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Andrea Perdicchi, Giacomo Peluso, Daniela Iacovello, Marco Balestrieri, Martina Delle Fave, Solmaz Abdolrahimzadeh, Gian Luca Scuderi, Vito Fenicia, Santi Maria Recupero, "Ganglion Cell Complex Evaluation in Exudative Age-Related Macular Degeneration after Repeated Intravitreal Injections of Ranibizumab", BioMed Research International, vol. 2015, Article ID 268796, 6 pages, 2015. https://doi.org/10.1155/2015/268796
Ganglion Cell Complex Evaluation in Exudative Age-Related Macular Degeneration after Repeated Intravitreal Injections of Ranibizumab
Purpose. To detect the effects of intravitreal ranibizumab injections on GCC in patients with wet AMD. Methods. 32 wet AMD eyes were selected and submitted at three ranibizumab injections. RTVue-OCT GCC and MM5 protocol were performed before treatment and twenty days after each injection. Results. At baseline mean GCC thickness was 93.9 ± 18.5 μm. Twenty days after each intravitreal injection it was, respectively, 85.8 ± 10.1, 86.5 ± 9.3, and 91.1 ± 11.5 μm, without statistical significance. A significant improvement in visual acuity (P = 0.031) and a reduction of mean foveal (P = 0.001) and macular thickness (P = 0.001) were observed. Conclusion. The clinical results confirm therapeutic efficacy of intravitreal injections of ranibizumab in wet AMD. A contemporary not statistically significant reduction of GCC thickness suggests that the loading phase of ranibizumab does not have any toxic effects on ganglion cell complex.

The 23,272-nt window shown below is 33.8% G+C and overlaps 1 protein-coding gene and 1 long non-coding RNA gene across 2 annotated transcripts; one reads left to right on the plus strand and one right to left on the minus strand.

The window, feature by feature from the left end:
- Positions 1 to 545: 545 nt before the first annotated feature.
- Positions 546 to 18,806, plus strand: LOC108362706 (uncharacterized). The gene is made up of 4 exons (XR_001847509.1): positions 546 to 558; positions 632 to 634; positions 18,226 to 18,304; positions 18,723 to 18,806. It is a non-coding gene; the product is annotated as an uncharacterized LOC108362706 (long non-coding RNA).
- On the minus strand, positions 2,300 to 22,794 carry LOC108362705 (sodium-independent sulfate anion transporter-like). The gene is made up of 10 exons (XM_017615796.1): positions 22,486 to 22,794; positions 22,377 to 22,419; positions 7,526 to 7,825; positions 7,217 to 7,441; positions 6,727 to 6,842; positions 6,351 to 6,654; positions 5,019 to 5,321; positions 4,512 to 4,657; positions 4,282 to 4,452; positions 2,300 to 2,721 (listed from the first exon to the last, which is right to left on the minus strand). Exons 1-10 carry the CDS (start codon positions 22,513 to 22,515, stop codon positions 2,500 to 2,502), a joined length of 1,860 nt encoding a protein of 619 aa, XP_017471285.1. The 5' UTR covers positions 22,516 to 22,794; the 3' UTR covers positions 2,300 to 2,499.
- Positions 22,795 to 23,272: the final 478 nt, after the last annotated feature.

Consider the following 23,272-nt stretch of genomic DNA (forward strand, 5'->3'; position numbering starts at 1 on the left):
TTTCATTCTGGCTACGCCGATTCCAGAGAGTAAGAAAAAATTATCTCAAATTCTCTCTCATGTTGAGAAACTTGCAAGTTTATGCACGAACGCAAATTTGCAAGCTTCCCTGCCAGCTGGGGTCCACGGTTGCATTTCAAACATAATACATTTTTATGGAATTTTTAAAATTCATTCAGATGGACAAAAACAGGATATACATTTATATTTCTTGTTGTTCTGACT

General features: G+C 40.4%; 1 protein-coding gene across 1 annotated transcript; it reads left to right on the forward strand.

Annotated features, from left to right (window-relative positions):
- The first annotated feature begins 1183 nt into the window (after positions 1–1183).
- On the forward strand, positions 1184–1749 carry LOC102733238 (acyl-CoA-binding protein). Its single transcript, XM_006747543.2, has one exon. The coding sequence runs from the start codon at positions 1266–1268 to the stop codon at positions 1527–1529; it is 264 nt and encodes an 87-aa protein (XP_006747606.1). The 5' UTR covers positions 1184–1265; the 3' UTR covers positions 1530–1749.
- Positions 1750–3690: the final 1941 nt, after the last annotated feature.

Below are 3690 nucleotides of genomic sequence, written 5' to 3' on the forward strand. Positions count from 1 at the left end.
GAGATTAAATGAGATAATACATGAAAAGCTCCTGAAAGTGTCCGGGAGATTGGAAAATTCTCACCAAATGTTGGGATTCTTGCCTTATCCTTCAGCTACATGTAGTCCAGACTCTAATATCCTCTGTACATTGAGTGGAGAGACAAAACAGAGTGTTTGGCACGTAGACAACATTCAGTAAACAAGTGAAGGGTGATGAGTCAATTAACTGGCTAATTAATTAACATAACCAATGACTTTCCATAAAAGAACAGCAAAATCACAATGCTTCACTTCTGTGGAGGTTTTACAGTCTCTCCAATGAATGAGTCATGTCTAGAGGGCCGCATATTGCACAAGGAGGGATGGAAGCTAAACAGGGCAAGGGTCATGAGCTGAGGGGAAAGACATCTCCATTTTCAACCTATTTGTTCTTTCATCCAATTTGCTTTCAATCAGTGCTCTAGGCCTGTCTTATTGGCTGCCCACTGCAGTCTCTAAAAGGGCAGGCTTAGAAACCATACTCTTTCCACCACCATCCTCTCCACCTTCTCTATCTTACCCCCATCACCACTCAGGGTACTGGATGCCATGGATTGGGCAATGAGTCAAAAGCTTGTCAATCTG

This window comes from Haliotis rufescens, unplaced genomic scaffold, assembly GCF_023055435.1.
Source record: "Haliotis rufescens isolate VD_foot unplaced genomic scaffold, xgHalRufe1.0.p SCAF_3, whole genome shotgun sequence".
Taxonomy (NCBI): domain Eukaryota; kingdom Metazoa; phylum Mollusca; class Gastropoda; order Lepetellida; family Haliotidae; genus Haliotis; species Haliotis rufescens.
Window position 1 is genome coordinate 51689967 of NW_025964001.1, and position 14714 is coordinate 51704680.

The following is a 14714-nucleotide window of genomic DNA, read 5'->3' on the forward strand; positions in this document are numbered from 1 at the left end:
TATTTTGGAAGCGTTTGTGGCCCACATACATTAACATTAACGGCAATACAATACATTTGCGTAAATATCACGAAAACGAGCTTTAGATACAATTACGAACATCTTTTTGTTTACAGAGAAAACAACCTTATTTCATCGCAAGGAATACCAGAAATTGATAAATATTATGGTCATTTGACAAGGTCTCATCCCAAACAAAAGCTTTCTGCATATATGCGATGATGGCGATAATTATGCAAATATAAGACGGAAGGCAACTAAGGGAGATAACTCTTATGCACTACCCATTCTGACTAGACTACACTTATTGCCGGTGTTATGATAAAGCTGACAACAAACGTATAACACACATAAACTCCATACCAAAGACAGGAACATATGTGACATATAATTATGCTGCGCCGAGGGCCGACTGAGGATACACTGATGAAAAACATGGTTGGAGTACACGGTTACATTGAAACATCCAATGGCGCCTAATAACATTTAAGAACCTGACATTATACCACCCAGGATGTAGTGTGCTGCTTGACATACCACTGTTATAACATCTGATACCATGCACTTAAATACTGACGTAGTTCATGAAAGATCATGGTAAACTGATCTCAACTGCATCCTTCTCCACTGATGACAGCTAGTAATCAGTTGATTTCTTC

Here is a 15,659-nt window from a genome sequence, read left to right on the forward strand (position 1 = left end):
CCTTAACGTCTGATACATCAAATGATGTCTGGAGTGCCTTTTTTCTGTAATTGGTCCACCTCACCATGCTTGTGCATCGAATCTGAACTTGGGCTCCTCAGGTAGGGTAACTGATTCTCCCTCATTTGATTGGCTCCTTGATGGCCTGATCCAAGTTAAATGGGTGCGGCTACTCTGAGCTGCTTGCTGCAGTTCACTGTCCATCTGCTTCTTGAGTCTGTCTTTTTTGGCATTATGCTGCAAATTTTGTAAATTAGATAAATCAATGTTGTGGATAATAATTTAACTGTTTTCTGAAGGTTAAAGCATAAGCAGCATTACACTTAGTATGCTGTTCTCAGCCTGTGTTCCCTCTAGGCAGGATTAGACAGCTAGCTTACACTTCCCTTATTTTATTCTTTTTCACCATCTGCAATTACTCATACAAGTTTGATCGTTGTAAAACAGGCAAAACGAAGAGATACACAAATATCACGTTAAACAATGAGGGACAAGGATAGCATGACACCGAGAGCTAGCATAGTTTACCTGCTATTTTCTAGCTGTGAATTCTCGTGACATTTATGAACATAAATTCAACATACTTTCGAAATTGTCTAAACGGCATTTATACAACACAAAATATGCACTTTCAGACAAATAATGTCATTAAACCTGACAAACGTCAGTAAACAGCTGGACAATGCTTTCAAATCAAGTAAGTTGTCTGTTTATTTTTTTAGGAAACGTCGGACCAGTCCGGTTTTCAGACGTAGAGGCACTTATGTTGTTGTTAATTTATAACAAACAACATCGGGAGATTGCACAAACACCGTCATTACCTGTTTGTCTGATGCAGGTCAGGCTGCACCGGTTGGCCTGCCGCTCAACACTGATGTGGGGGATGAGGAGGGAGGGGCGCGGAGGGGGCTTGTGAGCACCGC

Age-related macular degeneration (AMD) is the most common cause of severe vision deficiency in elderly people in industrialized countries . Wet or neovascular AMD is characterized by growth of new blood vessels caused by an abnormal release of the vascular endothelial growth factor-A (VEGF-A). This process leads to intra- and subretinal hemorrhagic and/or exudative alterations, with a consequent hemorrhagic detachment of the macular area and subsequent degeneration scar with central vision loss in varying amounts depending on the case . The use of antiangiogenic drugs (anti-VEGF-A antibodies), administered by intravitreal injection, is one of the most effective treatments of neovascular AMD . Recently many antiangiogenic and steroid drugs have been proposed in the treatment of exudative AMD and other rare retinal diseases and among these, ranibizumab in particular, administered by intravitreal injections, was mainly used in the treatment of exudative AMD [4–10]. Usually a sequence of three intravitreal injections of ranibizumab, at one-month intervals, represents the first dose or so-called “loading phase” of therapy in exudative AMD . Additional intravitreal injections may be administered as needed according to the clinical progress of maculopathy and data provided by optical coherence tomography (OCT) and fluorescein angiography (FAG).